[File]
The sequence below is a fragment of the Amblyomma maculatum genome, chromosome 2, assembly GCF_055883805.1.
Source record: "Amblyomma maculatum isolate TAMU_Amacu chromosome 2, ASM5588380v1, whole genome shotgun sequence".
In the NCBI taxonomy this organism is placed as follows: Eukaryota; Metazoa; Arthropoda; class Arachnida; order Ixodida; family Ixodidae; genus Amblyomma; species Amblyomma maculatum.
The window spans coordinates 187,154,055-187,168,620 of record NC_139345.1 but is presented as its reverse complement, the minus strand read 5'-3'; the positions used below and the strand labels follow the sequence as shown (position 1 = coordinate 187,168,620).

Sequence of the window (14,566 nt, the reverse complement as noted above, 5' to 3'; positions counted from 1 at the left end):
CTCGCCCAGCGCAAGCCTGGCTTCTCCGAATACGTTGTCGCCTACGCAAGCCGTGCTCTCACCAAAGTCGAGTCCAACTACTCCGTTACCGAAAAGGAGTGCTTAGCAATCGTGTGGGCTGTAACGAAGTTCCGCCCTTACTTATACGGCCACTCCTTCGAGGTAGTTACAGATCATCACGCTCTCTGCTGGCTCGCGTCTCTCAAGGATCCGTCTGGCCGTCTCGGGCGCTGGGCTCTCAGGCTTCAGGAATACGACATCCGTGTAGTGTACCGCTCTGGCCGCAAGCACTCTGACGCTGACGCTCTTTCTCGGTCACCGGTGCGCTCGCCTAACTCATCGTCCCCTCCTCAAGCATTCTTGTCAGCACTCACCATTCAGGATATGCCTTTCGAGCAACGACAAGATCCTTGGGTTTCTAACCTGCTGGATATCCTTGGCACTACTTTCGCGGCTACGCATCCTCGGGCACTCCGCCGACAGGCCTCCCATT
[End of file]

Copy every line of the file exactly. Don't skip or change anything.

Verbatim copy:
The sequence below is a fragment of the Amblyomma maculatum genome, chromosome 2, assembly GCF_055883805.1.
Source record: "Amblyomma maculatum isolate TAMU_Amacu chromosome 2, ASM5588380v1, whole genome shotgun sequence".
In the NCBI taxonomy this organism is placed as follows: Eukaryota; Metazoa; Arthropoda; class Arachnida; order Ixodida; family Ixodidae; genus Amblyomma; species Amblyomma maculatum.
The window spans coordinates 187,154,055-187,168,620 of record NC_139345.1 but is presented as its reverse complement, the minus strand read 5'-3'; the positions used below and the strand labels follow the sequence as shown (position 1 = coordinate 187,168,620).

Sequence of the window (14,566 nt, the reverse complement as noted above, 5' to 3'; positions counted from 1 at the left end):
CTCGCCCAGCGCAAGCCTGGCTTCTCCGAATACGTTGTCGCCTACGCAAGCCGTGCTCTCACCAAAGTCGAGTCCAACTACTCCGTTACCGAAAAGGAGTGCTTAGCAATCGTGTGGGCTGTAACGAAGTTCCGCCCTTACTTATACGGCCACTCCTTCGAGGTAGTTACAGATCATCACGCTCTCTGCTGGCTCGCGTCTCTCAAGGATCCGTCTGGCCGTCTCGGGCGCTGGGCTCTCAGGCTTCAGGAATACGACATCCGTGTAGTGTACCGCTCTGGCCGCAAGCACTCTGACGCTGACGCTCTTTCTCGGTCACCGGTGCGCTCGCCTAACTCATCGTCCCCTCCTCAAGCATTCTTGTCAGCACTCACCATTCAGGATATGCCTTTCGAGCAACGACAAGATCCTTGGGTTTCTAACCTGCTGGATATCCTTGGCACTACTTTCGCGGCTACGCATCCTCGGGCACTCCGCCGACAGGCCTCCCATT